Collective individual defined contribution (CIDC) schemes have the advantage over collective defined contribution (CDC) schemes, a study by the University of Utrecht has found.
The study, which was undertaken for the Pensions Institute at the Cass Business School, found that CIDC schemes have a number of important advantages over CDC schemes.
Researchers professor Hans van Meerten and Elmar Schmidt found that despite both schemes featuring collective asset pooling, CDC schemes leave little room for individual risk management. On the other hand, the study found that CIDC schemes can accommodate such individual risk management and feature less complex rules for asset allocation.
In addition, while both scheme types place the risks on pension scheme members, there being no external risk bearer, there is still greater risk sharing amongst scheme members than in individual defined contribution (IDC) arrangements which is what most private sector employees have in the UK.
As a result, the researchers believe scheme members should be duly informed of their legal position vis-à-vis their employer and pension provider. CIDC schemes feature individual pension accounts, making the identification of a scheme member’s pension pot easier. This is not the same as individual ownership of the pension pot, which (typically) lies with the provider.
Furthermore, the researchers said that the UK’s pension freedoms, which allow people to take their pot as a lump sum, is contrary to the idea of collective risk sharing in CDC and CIDC schemes.
The paper supports a recent submission by Pensions Institute director professor David Blake to the UK’s Work and Pensions Select Committee which argued that CDC schemes might be the only form of collective pension scheme that is feasible in the short term.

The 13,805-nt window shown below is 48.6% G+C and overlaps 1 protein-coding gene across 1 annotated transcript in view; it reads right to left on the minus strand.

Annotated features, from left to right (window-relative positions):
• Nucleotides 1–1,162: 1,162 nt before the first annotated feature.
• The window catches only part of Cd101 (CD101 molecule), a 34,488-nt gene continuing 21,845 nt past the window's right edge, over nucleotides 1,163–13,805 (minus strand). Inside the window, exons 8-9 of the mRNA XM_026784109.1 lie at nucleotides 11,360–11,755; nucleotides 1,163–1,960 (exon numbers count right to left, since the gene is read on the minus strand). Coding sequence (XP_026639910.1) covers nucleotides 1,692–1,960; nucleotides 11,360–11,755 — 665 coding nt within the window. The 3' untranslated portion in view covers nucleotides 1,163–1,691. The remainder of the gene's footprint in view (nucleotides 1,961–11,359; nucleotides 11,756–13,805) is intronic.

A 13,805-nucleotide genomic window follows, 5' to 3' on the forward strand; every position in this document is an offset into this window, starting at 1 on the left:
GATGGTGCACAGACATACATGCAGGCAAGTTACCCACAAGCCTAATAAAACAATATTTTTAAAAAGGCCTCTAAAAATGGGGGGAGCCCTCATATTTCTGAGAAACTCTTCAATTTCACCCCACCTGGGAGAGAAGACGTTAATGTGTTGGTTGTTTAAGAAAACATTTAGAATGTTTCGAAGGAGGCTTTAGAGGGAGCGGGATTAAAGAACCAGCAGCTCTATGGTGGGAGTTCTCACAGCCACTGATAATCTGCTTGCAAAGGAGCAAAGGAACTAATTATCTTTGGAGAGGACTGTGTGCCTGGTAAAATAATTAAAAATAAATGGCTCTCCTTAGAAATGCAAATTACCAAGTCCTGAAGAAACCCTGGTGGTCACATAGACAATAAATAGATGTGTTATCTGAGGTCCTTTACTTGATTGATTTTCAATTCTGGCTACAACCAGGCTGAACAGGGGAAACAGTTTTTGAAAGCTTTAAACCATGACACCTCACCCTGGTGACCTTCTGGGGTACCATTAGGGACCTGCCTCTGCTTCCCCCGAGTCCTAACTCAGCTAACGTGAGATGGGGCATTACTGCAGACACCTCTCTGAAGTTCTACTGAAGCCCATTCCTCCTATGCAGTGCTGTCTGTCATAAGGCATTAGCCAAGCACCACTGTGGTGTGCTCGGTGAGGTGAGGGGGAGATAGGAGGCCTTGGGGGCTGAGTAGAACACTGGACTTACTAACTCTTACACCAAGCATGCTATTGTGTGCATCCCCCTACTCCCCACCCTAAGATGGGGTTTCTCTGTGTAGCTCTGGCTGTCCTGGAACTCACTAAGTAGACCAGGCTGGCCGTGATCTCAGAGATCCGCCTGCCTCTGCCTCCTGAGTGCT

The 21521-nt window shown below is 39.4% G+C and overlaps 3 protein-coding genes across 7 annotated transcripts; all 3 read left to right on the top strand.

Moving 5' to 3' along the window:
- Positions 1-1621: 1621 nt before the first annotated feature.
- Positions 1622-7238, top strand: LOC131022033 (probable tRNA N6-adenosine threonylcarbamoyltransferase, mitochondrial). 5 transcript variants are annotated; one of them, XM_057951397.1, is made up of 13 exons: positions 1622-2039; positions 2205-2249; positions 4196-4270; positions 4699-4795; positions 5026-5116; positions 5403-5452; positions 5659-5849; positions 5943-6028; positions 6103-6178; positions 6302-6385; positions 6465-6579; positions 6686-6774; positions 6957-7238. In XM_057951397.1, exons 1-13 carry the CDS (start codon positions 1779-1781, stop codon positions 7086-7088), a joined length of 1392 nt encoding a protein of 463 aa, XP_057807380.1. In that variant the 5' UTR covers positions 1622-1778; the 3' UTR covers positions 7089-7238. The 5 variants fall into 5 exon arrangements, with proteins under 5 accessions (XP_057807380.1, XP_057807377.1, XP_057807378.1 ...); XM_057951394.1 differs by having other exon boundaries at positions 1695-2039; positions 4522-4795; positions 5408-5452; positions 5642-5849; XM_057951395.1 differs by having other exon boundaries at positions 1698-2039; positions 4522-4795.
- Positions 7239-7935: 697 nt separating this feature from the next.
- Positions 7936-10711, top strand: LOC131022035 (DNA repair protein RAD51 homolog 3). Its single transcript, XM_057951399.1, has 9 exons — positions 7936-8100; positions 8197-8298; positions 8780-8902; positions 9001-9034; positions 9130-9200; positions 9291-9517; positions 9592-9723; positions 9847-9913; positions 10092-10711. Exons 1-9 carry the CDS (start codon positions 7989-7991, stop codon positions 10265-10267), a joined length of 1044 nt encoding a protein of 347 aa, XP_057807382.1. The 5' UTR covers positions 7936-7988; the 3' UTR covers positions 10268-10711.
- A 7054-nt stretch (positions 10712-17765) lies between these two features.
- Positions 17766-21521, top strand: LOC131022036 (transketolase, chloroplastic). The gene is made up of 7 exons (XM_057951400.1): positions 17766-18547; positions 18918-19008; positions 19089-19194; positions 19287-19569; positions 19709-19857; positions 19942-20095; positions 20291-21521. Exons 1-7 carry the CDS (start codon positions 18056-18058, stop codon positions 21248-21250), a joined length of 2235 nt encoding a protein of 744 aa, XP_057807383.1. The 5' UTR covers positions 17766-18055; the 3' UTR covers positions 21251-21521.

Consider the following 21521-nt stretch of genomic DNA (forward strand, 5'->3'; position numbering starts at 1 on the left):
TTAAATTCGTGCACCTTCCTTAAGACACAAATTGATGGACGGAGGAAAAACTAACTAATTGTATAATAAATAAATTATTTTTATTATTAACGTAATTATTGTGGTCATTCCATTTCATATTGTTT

Blake said the University of Utrecht paper comes at a crucial time in the ongoing debate around pensions.
“In the Netherlands as in the UK, a discussion questioning the sustainability and complexity of DB schemes and their pension promise is taking place and it is useful for us to learn from their experience.
“CIDC schemes do have an advantage – they maintain individual accounts and are better able to deal with sudden cash withdrawals than CDC schemes, yet are still able to exploit economies of scale to the full which lowers costs through, for example, automatic enrolment and the pooling of investment and longevity risks.”
Therefore, Blake recommends the government examines the feasibility of establishing CIDC – for both the accumulation and decumulation phases.
“Such schemes would be compatible not only with the defined ambition agenda, they would also be compatible with the new pension flexibilities following the 2014 Budget, while, at the same time, exploiting economies of scale to the full and allowing a high degree of risk pooling,” he said.